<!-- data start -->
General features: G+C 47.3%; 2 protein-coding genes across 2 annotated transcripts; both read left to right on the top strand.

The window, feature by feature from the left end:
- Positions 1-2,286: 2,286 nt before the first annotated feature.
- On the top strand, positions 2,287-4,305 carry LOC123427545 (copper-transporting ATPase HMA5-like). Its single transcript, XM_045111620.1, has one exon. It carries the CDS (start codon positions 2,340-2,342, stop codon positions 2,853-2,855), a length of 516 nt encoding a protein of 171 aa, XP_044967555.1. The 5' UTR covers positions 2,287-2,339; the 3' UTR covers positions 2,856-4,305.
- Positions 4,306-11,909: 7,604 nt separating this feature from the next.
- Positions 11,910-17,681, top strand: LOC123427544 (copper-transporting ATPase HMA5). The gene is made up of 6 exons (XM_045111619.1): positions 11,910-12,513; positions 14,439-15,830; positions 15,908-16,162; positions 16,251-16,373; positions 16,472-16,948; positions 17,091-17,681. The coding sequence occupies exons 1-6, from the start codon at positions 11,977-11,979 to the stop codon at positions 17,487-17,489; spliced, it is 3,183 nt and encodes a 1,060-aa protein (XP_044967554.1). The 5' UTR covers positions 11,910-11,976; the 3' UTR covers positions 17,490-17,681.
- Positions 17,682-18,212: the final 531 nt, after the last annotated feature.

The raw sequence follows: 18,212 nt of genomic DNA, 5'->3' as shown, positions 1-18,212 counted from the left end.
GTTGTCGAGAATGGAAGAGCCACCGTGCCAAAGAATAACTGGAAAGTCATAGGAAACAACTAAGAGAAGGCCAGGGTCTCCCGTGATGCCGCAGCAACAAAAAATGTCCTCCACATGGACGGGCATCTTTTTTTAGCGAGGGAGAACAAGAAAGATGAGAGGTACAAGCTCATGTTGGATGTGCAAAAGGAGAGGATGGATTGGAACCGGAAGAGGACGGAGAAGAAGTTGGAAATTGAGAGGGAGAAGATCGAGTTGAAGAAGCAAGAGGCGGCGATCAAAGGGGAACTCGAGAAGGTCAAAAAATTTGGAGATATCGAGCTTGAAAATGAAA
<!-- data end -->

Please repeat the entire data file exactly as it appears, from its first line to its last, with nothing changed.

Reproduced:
General features: G+C 47.3%; 2 protein-coding genes across 2 annotated transcripts; both read left to right on the top strand.

The window, feature by feature from the left end:
- Positions 1-2,286: 2,286 nt before the first annotated feature.
- On the top strand, positions 2,287-4,305 carry LOC123427545 (copper-transporting ATPase HMA5-like). Its single transcript, XM_045111620.1, has one exon. It carries the CDS (start codon positions 2,340-2,342, stop codon positions 2,853-2,855), a length of 516 nt encoding a protein of 171 aa, XP_044967555.1. The 5' UTR covers positions 2,287-2,339; the 3' UTR covers positions 2,856-4,305.
- Positions 4,306-11,909: 7,604 nt separating this feature from the next.
- Positions 11,910-17,681, top strand: LOC123427544 (copper-transporting ATPase HMA5). The gene is made up of 6 exons (XM_045111619.1): positions 11,910-12,513; positions 14,439-15,830; positions 15,908-16,162; positions 16,251-16,373; positions 16,472-16,948; positions 17,091-17,681. The coding sequence occupies exons 1-6, from the start codon at positions 11,977-11,979 to the stop codon at positions 17,487-17,489; spliced, it is 3,183 nt and encodes a 1,060-aa protein (XP_044967554.1). The 5' UTR covers positions 11,910-11,976; the 3' UTR covers positions 17,490-17,681.
- Positions 17,682-18,212: the final 531 nt, after the last annotated feature.

The raw sequence follows: 18,212 nt of genomic DNA, 5'->3' as shown, positions 1-18,212 counted from the left end.
GTTGTCGAGAATGGAAGAGCCACCGTGCCAAAGAATAACTGGAAAGTCATAGGAAACAACTAAGAGAAGGCCAGGGTCTCCCGTGATGCCGCAGCAACAAAAAATGTCCTCCACATGGACGGGCATCTTTTTTTAGCGAGGGAGAACAAGAAAGATGAGAGGTACAAGCTCATGTTGGATGTGCAAAAGGAGAGGATGGATTGGAACCGGAAGAGGACGGAGAAGAAGTTGGAAATTGAGAGGGAGAAGATCGAGTTGAAGAAGCAAGAGGCGGCGATCAAAGGGGAACTCGAGAAGGTCAAAAAATTTGGAGATATCGAGCTTGAAAATGAAA